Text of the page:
Thursday, January 31, 2008
I am blessed to have a neighbor like David. He has been awesome. He came down and helped me install and tie rebar so that I could be ready for concrete in the morning. I was trying to take advantage of another one of those "weather windows" that I mentioned earlier and had lined up the flat work crew and the concrete pump already. Needless to say I would not have been ready if it wasn't for David. I finished tying wire around 11pm in the headlights of the truck. I still needed to form up the front wall and set grade stakes but I was done for the night.
Tuesday, January 29, 2008
Once again the weather was not our friend. I shoveled till I couldn't shovel and then we started using the skidsteer to pull the frost blankets, full of snow, out of the foundation. It's very important to not let a bunch of moisture in where you plan on pouring concrete so we were really carefull. Then it was time to install the gravel. While Mark was hauling gravel, Bernie was installing it. I was plumbing the basement waste piping. After all that it was time for rebar.
TO finish up the install we had to set the transformer, set the 400amp service pedestal, complete the terminations, and then dress the roadway. Once again the Kelly boys made quick work of the roadway. We can now take off with our temporary power feed. That should make framing much easier.
Monday, January 28, 2008
With the weather turning on us we went to doing something that could be done during the cold weather. I used a bit of my experience from Alaska to get Bernie's Skidsteer up a running. A propane heater and frost blanket along with the generator helped bring the machine to life. Then it was on to the excavator so that Bernie could dig the electrical trench. Beartooth Electric showed up and we installed the 10kv electrical cable for the 7200 volt primary feed. We then got the transformer off the truck and buried the cable out to the high voltage box at the road.
Monday, January 14, 2008
Back to the land after a 7 day break. Before the Kelly boys could get back after I had to coat the outside of the forms with a waterproofing coating so I got up early and took the wife out for a day of it. We managed to get it all done in a matter of a few hours. Mark and Bernie showed up and backfilled the walls. It's a real treat to watch these two work.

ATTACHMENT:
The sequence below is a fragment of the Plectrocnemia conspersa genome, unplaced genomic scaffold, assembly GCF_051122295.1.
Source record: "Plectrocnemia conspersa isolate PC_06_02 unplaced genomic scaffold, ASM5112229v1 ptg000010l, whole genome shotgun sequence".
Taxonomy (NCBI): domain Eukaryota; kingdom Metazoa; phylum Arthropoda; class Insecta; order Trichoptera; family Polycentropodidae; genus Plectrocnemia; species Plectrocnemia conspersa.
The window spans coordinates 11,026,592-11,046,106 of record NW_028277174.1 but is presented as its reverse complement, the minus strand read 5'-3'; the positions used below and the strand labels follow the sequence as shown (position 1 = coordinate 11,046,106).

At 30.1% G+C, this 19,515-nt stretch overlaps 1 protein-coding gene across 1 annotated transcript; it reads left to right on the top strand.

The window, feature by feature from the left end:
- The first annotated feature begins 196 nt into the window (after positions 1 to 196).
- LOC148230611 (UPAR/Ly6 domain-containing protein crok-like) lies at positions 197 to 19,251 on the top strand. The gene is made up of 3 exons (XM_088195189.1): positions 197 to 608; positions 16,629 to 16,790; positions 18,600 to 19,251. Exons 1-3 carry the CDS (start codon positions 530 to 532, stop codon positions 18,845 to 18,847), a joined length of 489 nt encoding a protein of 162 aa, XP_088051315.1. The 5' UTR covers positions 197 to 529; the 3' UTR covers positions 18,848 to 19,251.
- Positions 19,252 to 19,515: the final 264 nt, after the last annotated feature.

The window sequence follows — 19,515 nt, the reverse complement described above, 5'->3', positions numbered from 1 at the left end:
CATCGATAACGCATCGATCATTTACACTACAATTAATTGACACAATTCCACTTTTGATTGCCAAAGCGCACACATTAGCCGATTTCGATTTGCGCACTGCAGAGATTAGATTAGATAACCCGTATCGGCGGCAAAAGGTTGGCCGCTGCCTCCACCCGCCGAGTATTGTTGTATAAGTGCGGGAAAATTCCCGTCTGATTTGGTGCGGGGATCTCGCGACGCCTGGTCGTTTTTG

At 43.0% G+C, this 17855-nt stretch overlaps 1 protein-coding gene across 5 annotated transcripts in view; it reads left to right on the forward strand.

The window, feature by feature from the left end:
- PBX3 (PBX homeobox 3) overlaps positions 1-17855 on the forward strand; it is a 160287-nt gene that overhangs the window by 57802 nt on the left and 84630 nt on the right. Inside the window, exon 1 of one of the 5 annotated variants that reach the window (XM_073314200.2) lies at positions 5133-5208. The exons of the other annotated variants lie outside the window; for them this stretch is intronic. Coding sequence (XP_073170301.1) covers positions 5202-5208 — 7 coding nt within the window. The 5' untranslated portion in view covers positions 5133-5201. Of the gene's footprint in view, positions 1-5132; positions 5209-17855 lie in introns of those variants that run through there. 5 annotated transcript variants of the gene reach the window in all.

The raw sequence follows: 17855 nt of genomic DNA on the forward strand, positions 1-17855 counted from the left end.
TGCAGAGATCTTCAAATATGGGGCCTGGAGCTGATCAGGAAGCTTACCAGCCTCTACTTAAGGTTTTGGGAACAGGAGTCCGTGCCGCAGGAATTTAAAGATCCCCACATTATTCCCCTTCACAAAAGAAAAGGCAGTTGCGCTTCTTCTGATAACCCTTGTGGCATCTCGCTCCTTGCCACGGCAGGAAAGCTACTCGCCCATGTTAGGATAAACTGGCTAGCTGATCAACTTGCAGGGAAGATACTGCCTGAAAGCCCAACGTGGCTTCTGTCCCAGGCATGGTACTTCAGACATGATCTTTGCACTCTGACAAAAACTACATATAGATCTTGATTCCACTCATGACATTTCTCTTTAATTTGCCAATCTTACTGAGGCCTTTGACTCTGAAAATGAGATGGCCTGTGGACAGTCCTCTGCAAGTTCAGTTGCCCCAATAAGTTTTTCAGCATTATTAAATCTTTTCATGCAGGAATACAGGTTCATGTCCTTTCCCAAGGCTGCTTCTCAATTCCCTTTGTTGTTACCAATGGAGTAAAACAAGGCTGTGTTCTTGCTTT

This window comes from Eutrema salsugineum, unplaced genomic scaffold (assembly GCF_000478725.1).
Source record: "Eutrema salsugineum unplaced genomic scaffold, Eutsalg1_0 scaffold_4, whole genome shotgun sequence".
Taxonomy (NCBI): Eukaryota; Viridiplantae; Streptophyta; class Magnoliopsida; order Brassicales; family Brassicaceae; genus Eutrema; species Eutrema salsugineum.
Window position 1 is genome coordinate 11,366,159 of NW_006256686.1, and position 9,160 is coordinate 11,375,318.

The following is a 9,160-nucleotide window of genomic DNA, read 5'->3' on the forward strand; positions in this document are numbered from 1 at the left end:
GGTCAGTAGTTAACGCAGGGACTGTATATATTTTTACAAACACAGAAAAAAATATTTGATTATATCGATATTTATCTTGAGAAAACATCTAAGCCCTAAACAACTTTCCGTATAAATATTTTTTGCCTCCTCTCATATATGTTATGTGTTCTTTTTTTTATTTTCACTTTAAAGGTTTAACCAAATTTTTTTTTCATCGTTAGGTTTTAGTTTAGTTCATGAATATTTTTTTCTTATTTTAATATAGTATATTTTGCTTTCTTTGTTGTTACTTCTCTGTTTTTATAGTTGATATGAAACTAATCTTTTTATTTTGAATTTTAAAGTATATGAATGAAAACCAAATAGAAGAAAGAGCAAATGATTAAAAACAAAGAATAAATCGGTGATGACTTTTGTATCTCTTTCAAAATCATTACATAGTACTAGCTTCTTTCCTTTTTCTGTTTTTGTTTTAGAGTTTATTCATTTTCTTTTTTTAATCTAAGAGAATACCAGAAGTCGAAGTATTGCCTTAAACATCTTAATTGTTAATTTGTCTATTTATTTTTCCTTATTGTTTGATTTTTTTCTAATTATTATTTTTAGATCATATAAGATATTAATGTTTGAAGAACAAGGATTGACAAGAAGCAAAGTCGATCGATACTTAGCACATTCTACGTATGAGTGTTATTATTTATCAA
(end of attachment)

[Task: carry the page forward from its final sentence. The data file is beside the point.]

Monday, January 7, 2008
This was probably the most uneventfull pour that I have ever been on. We poured the two 8' sections first so that the bottoms of them would set up and we could hopefully avoid the dreaded "blowout". The ICF forms were so sturdy that not only did they hold up to the pressure, we didn't use any bracing except for where we needed to straighten a wall. Once we got the walls poured we had to break out the frost blankets and cover them all up again. I can't wait to be done with these damn things.
Sunday, January 6, 2008
I was wrong with my estimate on time remaining to be ready. We had a "weather window" which is not very common this time of year so we got up really early and finished the job out and before we knew it the mud was there. We built a little bridge so that we could walk in and out of the excavation without messing up the forms and that was a very convienent addition.
Saturday, January 5, 2008
Remember those details I mentioned...yeah. Details happen. We realized that in order to make the minimum requirements for an egress window we would have to install a "window buck" for the back bedroom. Once we figured out the dimensions we cut the 2x6's to fit and then cut out the bottom so that we could pour right through it. Then it was on to finishing up the forms. We didn't quite get there. About 1/2 a day left to be ready for mud.
Friday, January 4, 2008
Day three started out up top. We made quick progress with the majority of the work got done on the 76' long back wall. My wife was a huge help and I could not have finished that wall so quickly without her help. About a day of forming left and then another day of details like the interface between the forms and the trench banks.
Day two--We finished up the forms in the trench. Part of that effort is getting all of the steel in the forms and tied to the verticals. Doing this and maintaining everything square and on your chalk lines can be tricky but if you have a little patience and a good level it will happen. To cut the rebar we used an abrasive blade on my Dewalt Chop saw. It works the generator pretty good but it cuts steel very well. A couple more days and we'll have the walls all formed up.
Wednesday, January 2, 2008
With the footings complete and cured we picked today to start on the insulated concrete forms for the walls. The forms were purchased from Stuart ???? who lives in Bozeman. Stuart runs a business that is an authorized distributor for EcoBlock forms (www.ecoblock.com). The forms go together very easily with very little waste. The clips have builty in grooves for #4 rebar and are suprisingly sturdy. I am very impressed and would reccomend this system to anyone.